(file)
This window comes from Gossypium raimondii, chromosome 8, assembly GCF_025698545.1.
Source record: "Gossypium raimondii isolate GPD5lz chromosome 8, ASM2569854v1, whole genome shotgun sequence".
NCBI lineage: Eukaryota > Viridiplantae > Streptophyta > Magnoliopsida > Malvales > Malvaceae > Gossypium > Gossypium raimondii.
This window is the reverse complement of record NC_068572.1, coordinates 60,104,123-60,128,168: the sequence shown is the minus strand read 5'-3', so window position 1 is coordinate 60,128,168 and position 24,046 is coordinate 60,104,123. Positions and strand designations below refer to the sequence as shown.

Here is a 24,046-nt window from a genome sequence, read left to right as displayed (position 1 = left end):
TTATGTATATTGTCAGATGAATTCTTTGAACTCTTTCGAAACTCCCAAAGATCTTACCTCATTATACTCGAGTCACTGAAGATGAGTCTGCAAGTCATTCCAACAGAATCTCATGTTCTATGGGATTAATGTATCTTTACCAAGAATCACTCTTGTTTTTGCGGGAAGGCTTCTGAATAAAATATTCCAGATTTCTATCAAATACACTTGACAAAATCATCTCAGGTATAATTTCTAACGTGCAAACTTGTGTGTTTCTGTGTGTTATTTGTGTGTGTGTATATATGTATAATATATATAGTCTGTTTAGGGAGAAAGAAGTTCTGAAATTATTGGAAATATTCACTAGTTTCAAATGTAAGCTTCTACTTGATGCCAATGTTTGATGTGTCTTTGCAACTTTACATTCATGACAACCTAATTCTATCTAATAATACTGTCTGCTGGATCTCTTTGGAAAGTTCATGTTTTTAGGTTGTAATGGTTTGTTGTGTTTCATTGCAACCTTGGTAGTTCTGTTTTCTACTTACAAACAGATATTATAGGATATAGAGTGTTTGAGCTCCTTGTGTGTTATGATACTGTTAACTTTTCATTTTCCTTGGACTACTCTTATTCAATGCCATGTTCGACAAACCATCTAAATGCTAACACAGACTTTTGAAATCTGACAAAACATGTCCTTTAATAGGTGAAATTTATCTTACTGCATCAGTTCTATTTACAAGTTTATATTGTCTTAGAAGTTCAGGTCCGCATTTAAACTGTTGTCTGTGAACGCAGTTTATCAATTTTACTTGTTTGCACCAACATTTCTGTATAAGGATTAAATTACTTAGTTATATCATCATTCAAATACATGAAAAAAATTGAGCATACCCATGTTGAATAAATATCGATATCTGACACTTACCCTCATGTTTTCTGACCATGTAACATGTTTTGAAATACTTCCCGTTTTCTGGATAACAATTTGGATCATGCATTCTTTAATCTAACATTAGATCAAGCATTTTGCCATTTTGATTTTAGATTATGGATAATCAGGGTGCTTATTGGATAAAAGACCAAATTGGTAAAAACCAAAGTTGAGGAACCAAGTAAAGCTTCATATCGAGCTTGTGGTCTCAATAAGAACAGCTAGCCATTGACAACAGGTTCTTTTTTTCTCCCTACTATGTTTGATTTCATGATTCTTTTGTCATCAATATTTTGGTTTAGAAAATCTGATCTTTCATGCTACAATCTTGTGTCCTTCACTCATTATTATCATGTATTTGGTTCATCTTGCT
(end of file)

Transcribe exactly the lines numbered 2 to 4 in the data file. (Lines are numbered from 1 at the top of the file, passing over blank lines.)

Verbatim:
Source record: "Gossypium raimondii isolate GPD5lz chromosome 8, ASM2569854v1, whole genome shotgun sequence".
NCBI lineage: Eukaryota > Viridiplantae > Streptophyta > Magnoliopsida > Malvales > Malvaceae > Gossypium > Gossypium raimondii.
This window is the reverse complement of record NC_068572.1, coordinates 60,104,123-60,128,168: the sequence shown is the minus strand read 5'-3', so window position 1 is coordinate 60,128,168 and position 24,046 is coordinate 60,104,123. Positions and strand designations below refer to the sequence as shown.